Complexity of the Sector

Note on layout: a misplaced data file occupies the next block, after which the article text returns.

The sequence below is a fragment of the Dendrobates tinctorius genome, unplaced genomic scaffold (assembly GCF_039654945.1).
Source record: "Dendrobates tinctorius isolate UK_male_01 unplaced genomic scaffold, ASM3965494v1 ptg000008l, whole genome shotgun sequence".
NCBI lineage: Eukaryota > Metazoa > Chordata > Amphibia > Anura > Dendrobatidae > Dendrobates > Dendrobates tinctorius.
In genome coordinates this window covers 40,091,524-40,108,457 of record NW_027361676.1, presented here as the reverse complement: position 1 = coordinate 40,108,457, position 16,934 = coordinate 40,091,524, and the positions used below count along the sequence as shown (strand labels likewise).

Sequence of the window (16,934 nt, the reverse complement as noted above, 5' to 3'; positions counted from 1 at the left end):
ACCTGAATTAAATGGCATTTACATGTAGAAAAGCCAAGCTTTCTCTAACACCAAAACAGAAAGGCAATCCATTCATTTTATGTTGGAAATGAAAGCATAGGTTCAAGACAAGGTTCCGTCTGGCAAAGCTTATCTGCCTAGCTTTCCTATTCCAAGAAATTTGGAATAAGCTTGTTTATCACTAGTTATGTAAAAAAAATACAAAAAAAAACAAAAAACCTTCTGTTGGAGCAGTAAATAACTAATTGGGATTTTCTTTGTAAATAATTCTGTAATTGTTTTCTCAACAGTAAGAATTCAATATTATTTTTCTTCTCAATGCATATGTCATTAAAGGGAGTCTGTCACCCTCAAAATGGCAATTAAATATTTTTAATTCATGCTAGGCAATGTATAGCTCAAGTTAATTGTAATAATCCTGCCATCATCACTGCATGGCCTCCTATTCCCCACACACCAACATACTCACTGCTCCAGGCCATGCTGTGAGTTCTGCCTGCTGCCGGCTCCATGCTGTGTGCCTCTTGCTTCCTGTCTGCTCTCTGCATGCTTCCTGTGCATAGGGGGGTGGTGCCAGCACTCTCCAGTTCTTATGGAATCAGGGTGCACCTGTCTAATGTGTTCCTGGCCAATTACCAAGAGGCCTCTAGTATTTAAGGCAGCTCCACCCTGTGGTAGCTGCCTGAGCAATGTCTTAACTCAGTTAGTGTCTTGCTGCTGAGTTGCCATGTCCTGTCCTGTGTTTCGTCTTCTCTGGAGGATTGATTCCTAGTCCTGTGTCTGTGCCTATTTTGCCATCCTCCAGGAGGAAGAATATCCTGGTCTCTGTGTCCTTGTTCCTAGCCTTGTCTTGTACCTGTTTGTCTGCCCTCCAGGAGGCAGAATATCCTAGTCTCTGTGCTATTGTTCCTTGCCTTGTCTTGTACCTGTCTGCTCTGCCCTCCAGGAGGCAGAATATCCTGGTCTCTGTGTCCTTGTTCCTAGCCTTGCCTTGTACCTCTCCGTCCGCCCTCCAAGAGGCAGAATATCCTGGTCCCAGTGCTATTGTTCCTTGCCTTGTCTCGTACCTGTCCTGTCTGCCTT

The electricity sector covers a wide range of subsectors, including hydroelectric, solar, wind and nuclear power; at a broader level the energy sector includes oil, natural gas and fossil fuels, in addition to other renewable sustainable energy resources. The sector is highly regulated, which means it is a complex working environment operating under strict training, certification, health and safety requirements. High health and safety rates are integral to achieving high productivity, which in turn is required to maintain an advantage in a highly competitive global sector. Losing a significant number of long serving employees, coupled with few recent hires, means that the regulatory environment is potentially being compromised, particularly health and safety. It is becoming increasingly critical that organizations within the sector be able to hire graduates now and to somehow fast-track their long learning curve and transfer critical knowledge and expertise so they are ready to replace those who are expected to leave the sector in the coming years.12